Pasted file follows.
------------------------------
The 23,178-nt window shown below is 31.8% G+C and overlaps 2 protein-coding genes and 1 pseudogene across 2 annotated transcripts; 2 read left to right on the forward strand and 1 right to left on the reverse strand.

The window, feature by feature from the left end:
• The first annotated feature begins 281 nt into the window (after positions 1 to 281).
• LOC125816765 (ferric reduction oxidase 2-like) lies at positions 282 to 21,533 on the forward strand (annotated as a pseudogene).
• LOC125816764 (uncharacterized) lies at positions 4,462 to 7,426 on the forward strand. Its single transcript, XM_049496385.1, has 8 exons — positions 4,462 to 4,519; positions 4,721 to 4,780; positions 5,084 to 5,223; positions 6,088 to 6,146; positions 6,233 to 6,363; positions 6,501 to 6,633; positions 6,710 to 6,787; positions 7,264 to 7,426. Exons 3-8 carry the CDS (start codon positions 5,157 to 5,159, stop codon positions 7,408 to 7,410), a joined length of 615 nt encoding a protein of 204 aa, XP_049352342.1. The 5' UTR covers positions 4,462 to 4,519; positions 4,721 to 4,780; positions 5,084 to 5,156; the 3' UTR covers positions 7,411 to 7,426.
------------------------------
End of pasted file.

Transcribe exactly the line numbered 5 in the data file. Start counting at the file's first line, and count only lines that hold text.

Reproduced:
• LOC125816764 (uncharacterized) lies at positions 4,462 to 7,426 on the forward strand. Its single transcript, XM_049496385.1, has 8 exons — positions 4,462 to 4,519; positions 4,721 to 4,780; positions 5,084 to 5,223; positions 6,088 to 6,146; positions 6,233 to 6,363; positions 6,501 to 6,633; positions 6,710 to 6,787; positions 7,264 to 7,426. Exons 3-8 carry the CDS (start codon positions 5,157 to 5,159, stop codon positions 7,408 to 7,410), a joined length of 615 nt encoding a protein of 204 aa, XP_049352342.1. The 5' UTR covers positions 4,462 to 4,519; positions 4,721 to 4,780; positions 5,084 to 5,156; the 3' UTR covers positions 7,411 to 7,426.